World's Oldest Chewing Gum

For today's collaboration with Cellar Image of the Day, here is (presumably) the world's oldest gum:

A 5,000-year-old piece of chewing gum - one of the oldest ever to be discovered - has been found by a British archaeology student.

The discovery of the Neolithic gum, made from birch bark tar, was made by Sarah Pickin, 23, during a dig in Finland. The gum had tooth prints in it.

Trevor Brown, her tutor at the University of Derby, said: "Birch bark tar contains phenols, which are antiseptic compounds. It is generally believed that Neolithic people found that by chewing this stuff if they had gum infections it helped to treat the condition."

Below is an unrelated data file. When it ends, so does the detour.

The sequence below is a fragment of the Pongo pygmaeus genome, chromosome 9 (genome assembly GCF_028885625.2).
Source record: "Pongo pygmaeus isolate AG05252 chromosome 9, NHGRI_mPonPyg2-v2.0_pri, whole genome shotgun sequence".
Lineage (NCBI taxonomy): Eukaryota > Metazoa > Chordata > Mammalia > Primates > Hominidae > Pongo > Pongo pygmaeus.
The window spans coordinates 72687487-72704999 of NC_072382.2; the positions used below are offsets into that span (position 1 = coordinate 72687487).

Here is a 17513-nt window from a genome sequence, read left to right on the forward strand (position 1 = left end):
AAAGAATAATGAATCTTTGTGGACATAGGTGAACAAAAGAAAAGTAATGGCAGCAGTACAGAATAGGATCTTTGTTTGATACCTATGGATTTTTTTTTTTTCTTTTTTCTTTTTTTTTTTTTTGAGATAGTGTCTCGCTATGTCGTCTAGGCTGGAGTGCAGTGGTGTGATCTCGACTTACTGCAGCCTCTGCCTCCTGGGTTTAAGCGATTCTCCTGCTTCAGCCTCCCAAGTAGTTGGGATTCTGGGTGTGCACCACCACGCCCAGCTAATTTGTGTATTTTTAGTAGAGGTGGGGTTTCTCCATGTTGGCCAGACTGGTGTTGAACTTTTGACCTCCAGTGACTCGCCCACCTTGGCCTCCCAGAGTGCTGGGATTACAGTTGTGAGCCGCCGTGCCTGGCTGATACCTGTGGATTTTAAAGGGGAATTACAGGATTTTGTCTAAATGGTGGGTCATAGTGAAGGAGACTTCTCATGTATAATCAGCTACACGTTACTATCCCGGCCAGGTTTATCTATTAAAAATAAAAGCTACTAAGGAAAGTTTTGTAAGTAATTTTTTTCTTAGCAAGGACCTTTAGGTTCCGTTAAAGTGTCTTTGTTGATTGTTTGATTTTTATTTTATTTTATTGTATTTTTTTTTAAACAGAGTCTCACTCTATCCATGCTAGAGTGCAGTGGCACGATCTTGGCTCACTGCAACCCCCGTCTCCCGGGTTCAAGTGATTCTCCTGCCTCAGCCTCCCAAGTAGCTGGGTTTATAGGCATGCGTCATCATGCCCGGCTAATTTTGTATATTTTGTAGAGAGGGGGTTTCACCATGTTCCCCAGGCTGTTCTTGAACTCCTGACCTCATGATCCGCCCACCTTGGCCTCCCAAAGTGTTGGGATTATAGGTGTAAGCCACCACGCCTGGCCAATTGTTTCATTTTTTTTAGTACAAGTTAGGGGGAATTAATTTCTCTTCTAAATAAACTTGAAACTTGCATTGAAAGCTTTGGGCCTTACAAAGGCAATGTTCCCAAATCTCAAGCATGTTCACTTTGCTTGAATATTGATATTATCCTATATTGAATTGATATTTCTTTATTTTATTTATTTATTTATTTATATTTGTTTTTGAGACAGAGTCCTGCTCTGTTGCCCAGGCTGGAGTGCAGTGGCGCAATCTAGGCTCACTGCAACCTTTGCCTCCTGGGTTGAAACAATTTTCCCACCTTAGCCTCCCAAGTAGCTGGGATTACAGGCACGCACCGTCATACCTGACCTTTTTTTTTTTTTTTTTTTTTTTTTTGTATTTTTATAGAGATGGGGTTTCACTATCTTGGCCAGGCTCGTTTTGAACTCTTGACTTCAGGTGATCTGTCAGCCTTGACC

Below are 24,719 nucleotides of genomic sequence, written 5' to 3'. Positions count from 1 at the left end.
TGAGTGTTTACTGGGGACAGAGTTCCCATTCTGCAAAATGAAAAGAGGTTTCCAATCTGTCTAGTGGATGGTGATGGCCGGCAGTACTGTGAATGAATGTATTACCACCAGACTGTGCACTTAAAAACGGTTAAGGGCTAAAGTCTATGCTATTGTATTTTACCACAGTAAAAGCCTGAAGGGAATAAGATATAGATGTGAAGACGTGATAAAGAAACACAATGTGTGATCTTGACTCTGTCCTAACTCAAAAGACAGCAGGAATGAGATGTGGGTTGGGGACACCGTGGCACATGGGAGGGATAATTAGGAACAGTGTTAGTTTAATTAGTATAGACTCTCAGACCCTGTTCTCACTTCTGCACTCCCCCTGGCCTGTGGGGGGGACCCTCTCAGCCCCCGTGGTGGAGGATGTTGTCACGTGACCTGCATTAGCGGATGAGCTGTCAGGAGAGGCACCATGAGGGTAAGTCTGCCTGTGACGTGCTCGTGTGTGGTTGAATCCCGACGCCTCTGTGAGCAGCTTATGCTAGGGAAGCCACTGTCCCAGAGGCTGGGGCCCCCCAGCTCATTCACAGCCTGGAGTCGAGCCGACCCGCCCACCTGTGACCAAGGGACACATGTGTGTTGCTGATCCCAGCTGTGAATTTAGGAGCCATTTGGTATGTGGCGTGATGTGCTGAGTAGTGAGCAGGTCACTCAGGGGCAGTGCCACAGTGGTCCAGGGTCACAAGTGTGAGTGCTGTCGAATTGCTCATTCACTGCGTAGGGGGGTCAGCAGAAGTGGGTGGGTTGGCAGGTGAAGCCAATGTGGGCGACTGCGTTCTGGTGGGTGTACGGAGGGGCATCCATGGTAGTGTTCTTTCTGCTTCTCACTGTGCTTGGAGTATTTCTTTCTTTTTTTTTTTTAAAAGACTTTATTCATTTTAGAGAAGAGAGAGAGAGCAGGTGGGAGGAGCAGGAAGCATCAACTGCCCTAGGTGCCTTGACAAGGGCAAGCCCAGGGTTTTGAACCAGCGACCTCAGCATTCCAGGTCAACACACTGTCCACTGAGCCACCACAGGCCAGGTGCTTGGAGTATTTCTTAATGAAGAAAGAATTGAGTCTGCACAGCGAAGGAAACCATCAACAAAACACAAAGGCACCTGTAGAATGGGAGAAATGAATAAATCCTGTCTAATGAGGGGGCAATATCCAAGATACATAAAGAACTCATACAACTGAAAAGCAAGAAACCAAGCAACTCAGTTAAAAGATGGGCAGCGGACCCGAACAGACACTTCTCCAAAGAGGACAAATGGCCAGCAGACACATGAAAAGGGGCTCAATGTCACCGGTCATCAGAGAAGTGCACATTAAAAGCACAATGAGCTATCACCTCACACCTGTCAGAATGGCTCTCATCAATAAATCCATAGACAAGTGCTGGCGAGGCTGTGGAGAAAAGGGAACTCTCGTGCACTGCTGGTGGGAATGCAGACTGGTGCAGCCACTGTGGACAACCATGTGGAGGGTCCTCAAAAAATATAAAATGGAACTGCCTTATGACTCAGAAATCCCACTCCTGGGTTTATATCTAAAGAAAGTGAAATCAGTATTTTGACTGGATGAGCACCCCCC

He said it was particularly significant because of the well defined tooth prints.

No word whether it was found underneath some neolithic table: Link - via Spluch. Be sure to check out Cellar IotD for more amazing pics!


Newest 5
Newest 5 Comments

Commenting is closed.





Check out Twaggies' first animated clip:

Grammar Nazi's Rock? Twaggies by twaggies
Email This Post to a Friend
"World's Oldest Chewing Gum"

Separate multiple emails with a comma. Limit 5.

 

Success! Your email has been sent!

close window